Thousands of refugees fled from the war on the territory of the former Yugoslavia and found their rescue in Sweden about two decades ago, where they are very well integrated today.
Many people had to leave their homes and find shelter in Sweden during the war on the territory of the former Yugoslavia in the early 1990’s. During the year of 1992, more than 100,000 people came to Sweden and 72,000 of them requested asylum. This was a record year for asylum seekers until that record was broken in 2015.
More than two decades later, refugees from the former Yugoslavia are a great example of successful integration into society. The study conducted in 2016 showed a very high share of Bosnians in the total number of employed population in Sweden, especially in relation to other immigrants. Most of the employees originating from BiH are persons between 25 and 29 years of age.
The success of refugees from the former Yugoslavia in Sweden is not only recorded in the statistics, but a significant number of them are in important positions in the state.
But what kind of a lesson can Sweden learn from their successful integration? Probably the largest fact is the good relationship between the people and their new country. One thing confirmed by all the experts is the harmony between the refugees and the level of development in Sweden. The same levels of education are crucial for a success on a long run.
“We are very well positioned in relation to other countries that have students from BiH, who came there to study, which is very important. I am not just talking about high qualifications. Our primary and secondary schools are also very high quality. We have a strong educational system in BiH that puts very high demands on children at an early age. Everyone had a different experience, it was difficult for some people here, but considering the high demands in BiH, most people felt normal in secondary schools in Sweden. We came to a highly developed country and this means that we can really develop,” said President of APU Network of Associations for Students, Entrepreneurs, and Artists of BH Origin, Emina Pasic.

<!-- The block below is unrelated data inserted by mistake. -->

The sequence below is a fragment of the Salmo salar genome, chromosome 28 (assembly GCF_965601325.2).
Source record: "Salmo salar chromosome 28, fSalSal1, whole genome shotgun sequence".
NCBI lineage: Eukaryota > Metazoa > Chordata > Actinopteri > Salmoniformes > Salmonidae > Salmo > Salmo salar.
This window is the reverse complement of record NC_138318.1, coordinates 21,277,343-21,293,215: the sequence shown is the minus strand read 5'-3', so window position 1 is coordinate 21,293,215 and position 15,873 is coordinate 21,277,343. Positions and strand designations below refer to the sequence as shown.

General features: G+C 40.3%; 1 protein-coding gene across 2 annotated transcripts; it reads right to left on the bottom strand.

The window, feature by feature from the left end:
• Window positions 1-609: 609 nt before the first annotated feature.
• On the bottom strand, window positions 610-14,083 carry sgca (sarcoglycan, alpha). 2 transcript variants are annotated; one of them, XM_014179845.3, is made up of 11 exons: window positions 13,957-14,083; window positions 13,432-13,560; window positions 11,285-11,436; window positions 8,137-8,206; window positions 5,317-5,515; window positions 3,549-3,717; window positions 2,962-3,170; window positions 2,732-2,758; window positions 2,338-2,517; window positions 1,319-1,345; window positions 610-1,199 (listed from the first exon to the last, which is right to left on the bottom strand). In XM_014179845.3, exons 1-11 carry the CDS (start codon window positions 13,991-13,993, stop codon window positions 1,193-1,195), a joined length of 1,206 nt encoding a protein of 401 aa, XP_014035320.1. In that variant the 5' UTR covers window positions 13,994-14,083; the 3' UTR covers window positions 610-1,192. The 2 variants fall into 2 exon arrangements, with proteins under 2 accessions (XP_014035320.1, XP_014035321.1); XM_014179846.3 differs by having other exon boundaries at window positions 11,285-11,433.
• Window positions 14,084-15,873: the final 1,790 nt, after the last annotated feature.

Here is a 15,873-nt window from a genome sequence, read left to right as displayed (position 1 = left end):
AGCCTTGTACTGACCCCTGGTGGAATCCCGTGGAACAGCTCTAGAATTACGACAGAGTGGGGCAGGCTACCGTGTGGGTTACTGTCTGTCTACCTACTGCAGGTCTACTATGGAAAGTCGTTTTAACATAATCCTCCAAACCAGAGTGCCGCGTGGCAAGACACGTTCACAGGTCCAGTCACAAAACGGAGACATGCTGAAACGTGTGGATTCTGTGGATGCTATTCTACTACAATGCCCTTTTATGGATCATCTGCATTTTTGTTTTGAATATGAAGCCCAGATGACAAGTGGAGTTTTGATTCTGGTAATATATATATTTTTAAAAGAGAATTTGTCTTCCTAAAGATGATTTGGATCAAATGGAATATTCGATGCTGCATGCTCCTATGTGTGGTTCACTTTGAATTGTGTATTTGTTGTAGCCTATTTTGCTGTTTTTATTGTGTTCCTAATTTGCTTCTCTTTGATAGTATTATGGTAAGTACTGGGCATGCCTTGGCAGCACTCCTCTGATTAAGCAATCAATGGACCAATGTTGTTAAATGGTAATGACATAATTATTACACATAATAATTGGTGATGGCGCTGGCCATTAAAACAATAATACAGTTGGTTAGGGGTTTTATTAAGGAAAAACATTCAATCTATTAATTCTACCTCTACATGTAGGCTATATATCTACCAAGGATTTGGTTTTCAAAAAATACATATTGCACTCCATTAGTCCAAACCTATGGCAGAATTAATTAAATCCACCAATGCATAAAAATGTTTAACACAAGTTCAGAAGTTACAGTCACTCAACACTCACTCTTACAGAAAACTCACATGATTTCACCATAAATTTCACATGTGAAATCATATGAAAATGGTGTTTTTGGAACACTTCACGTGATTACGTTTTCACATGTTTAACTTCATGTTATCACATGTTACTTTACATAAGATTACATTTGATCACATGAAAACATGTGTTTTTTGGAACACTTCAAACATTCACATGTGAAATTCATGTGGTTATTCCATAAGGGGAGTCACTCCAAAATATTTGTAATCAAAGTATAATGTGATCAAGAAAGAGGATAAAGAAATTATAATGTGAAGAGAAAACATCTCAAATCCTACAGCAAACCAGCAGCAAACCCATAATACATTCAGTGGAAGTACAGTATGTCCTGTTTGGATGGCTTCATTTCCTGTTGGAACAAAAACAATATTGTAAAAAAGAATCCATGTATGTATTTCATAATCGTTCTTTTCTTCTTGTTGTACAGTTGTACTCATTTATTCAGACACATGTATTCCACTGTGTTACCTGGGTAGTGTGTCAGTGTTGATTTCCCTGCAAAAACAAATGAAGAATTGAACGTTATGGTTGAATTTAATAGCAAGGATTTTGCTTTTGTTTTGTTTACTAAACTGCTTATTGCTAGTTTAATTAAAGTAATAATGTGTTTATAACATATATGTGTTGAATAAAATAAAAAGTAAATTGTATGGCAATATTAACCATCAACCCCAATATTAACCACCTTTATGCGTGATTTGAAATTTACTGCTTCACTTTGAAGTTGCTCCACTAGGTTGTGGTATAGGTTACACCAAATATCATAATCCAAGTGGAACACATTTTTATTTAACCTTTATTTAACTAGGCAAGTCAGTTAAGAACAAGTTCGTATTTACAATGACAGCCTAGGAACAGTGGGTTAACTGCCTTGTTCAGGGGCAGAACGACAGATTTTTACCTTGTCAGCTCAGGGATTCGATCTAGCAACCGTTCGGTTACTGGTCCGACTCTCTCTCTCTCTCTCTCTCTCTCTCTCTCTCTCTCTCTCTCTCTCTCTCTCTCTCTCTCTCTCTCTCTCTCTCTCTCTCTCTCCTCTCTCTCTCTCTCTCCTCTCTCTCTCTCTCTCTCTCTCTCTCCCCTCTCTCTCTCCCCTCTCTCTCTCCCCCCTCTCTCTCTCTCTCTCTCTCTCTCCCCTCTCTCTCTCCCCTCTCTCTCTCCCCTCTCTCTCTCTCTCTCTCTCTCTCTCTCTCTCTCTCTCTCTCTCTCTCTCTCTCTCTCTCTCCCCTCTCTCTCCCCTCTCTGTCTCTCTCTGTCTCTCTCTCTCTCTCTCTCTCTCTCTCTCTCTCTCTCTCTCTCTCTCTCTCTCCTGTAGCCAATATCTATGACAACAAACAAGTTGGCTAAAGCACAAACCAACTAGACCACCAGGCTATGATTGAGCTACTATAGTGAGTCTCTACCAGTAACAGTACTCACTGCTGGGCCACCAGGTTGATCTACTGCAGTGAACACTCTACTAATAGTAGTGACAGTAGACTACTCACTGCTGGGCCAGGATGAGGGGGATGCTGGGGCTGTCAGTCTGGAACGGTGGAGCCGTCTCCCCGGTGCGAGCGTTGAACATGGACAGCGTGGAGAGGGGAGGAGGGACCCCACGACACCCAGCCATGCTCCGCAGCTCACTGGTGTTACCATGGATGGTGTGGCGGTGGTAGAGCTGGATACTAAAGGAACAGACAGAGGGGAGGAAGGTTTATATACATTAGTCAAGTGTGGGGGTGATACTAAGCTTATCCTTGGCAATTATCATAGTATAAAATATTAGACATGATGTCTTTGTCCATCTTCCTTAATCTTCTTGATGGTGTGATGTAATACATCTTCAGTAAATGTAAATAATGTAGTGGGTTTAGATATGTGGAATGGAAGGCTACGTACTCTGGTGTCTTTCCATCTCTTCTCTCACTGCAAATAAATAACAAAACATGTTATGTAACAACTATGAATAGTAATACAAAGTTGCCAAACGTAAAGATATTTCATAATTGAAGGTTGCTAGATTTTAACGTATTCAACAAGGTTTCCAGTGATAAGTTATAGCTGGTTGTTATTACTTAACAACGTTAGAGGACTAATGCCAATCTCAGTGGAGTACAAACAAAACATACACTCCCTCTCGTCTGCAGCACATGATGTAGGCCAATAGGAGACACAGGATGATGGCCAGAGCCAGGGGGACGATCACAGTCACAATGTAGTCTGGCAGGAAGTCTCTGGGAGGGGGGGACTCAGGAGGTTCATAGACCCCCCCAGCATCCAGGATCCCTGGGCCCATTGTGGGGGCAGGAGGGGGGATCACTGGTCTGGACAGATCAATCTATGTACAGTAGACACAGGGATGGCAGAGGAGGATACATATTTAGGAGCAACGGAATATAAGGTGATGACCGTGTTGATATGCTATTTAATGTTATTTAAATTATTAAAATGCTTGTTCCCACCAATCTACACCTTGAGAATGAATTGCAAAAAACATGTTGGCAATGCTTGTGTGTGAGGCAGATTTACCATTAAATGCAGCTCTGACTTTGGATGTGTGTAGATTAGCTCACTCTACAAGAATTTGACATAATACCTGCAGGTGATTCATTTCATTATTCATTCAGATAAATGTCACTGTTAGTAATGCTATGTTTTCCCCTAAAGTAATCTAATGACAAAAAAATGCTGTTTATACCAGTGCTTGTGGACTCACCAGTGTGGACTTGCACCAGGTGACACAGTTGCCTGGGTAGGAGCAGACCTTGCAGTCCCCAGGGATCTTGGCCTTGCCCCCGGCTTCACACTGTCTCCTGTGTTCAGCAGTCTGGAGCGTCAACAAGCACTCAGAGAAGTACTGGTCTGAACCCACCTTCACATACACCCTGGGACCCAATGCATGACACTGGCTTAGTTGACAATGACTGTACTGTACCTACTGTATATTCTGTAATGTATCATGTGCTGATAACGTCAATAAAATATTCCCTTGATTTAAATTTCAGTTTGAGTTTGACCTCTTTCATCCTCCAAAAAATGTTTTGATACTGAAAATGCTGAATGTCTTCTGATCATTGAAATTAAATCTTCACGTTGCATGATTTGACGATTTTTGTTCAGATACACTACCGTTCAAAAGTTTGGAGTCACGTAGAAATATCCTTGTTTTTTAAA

Besides easier adaptation in schools, due to the higher education level, refugees from BiH found jobs in Sweden in a much easier way.
Today, Sweden has problems with refugees from Syria, Iraq and other places who are poorly educated or not educated at all. That kind of people can hardly integrate into society and cannot make some large contribution to the economy, as refugees from BiH did, and who are now equal residents in Sweden, as concluded by The Local.